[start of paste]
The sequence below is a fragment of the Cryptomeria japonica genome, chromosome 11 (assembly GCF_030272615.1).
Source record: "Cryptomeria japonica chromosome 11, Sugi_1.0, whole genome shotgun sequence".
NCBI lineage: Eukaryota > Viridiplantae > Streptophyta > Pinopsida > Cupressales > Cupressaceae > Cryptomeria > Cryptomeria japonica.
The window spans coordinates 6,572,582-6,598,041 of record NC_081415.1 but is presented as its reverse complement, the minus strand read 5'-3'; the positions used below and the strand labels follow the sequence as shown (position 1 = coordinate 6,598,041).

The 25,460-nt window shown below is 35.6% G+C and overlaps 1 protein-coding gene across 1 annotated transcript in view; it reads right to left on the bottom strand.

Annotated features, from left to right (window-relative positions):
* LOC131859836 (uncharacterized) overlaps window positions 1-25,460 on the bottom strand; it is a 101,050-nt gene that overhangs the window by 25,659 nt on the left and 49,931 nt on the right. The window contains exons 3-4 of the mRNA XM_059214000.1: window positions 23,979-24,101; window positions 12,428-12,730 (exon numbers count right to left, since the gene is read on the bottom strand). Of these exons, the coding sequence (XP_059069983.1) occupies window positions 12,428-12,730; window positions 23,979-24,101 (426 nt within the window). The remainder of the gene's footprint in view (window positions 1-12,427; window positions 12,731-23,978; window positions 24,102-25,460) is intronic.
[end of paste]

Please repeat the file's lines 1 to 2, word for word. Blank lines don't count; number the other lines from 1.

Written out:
The sequence below is a fragment of the Cryptomeria japonica genome, chromosome 11 (assembly GCF_030272615.1).
Source record: "Cryptomeria japonica chromosome 11, Sugi_1.0, whole genome shotgun sequence".